Maybe we need a black-powder-substitute day here in the SF Bay Area too. BP is a little less safe and harder to clean, or so I understand.

-- Parag

I had an Uberti 1860 Army that I shot for a few years. I used only genuine black powder. When I was done shooting for the day, I'd disassemble it, toss it in the kitchen sink, and scrub the heck out of it. A good drying and oiling kept it in perfect condition. Other than the smell of rotten eggs, I've always preferred the genuine black.

If you want some real fun, try shooting a 1847 Walker Dragoon. It will defiantly get your attention! I've shot a S&W .460 Magnum and it was impressive. My friend's Walker, loaded with 60 odd grains of FFFG, is more impressive. More recoil, more flame, and the smoke cloud (sometimes a huge, round, smoke ring that just hangs in the air) is something that is just too cool for words.

Back in the early '70's, I was returning from a shooting session with my .58 caliber rifle when I saw a couple of friends of mine. I stopped to say,"hi." They asked what I was doing, and I told them. One of them asked to shoot it, so I pulled it out and started loading it. At that point, he started laughing. He said, "I thought you had a REAL GUN...........THAT THINGS A TOY!!!!" You should have seen the look on his face when he pulled the trigger! With 120 grains of FFG behind the round ball, there was close to a 2 foot flame, a huge cloud of smoke, and recoil that he was just not prepared to deal with. 30 odd years later, it's still one of my favorite memories.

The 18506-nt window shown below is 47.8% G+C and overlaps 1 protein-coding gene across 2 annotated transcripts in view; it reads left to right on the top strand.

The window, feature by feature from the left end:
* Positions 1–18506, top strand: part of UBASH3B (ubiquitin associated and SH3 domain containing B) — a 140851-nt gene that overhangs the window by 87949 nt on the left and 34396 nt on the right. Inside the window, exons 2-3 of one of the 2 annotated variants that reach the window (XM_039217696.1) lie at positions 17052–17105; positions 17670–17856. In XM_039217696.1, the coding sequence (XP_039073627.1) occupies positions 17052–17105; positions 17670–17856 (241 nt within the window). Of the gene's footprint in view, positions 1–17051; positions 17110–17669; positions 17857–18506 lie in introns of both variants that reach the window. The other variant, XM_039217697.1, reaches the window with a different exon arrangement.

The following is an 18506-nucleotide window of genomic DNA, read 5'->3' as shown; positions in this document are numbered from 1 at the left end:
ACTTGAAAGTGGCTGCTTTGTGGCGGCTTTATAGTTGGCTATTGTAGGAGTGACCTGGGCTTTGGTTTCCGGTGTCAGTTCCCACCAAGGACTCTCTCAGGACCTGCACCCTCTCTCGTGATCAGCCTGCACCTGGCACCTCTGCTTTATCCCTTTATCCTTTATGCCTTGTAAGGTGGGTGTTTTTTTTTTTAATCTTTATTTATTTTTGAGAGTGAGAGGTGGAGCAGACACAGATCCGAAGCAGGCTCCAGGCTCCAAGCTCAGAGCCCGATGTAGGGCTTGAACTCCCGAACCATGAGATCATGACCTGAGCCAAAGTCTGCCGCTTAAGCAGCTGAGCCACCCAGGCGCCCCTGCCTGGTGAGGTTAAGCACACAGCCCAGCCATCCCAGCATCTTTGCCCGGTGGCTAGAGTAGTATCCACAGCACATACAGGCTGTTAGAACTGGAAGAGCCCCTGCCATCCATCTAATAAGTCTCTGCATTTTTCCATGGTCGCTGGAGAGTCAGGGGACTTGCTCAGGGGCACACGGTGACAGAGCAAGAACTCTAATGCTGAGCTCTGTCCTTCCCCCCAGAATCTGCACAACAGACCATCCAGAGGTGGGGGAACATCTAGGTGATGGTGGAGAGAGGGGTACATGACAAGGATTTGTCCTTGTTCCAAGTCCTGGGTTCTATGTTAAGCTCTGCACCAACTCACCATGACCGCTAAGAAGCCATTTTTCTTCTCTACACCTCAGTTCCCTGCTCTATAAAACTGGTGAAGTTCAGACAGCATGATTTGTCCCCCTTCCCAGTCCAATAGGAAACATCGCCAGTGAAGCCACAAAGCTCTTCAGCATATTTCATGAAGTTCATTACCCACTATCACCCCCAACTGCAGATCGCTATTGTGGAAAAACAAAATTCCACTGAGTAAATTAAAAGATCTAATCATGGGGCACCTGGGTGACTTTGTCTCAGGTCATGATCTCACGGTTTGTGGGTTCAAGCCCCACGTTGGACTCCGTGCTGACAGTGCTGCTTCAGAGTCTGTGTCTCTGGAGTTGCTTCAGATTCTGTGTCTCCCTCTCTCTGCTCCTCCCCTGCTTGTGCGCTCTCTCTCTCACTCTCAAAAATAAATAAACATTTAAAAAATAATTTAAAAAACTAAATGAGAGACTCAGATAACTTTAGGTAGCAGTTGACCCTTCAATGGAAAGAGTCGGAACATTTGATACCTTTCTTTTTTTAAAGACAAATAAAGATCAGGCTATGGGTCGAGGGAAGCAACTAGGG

TMC
10-06-2007, 12:53 PM
So once you shoot cap & ball you have to try flint. Earlier this year we took a faily trip to Virginia to show the kids were this nation started, well everywhere you go where they have re-enactments there are flintlock demonstrations and every gift shops has toy flintlock rifles and pistols. My 11 year old wanted one but they were about $45.00+, for a toy! I told her I'd rather buy a kit for a real one and we could build it together so that's what we did. I did the tougher metal fitting but she did most of the work. It turned out really nice. We took it camping this summer to try it out. Its slow to load but fun to shoot. A middle of the road load with a 50 cal ball has very little recoil, the only thing you have to get used to is the delay sometimes from the flash to the bang (I was using 2F because that's all I had, 3F would have made for better ignition with flint). Trouble is now I want a flint rifle.

CSACANNONEER
10-06-2007, 5:54 PM
TMC,
You should be useing ffffg in your primming pan.

Parag
10-07-2007, 4:58 PM
Good point about the conversion cylinders, tho' it's almost as much trouble to unload and load a single-action via loading-gate as it is to just swap cylinders. Although I have seen some Cowboy Action folks do it really fast.

Isn't another problem with BP in general (and probably BP substitutes) that it doesn't keep well when loaded? That is, a loaded BP firearm has a fairly short time in which it must be fired or unloaded/reloaded? A day or so? Perhaps the substitutes are better for home-defense purposes?

Although perhaps the Ruger Old Army conversions are better for this role since they can handle smokeless powders...

-- Parag

CSACANNONEER
10-07-2007, 5:18 PM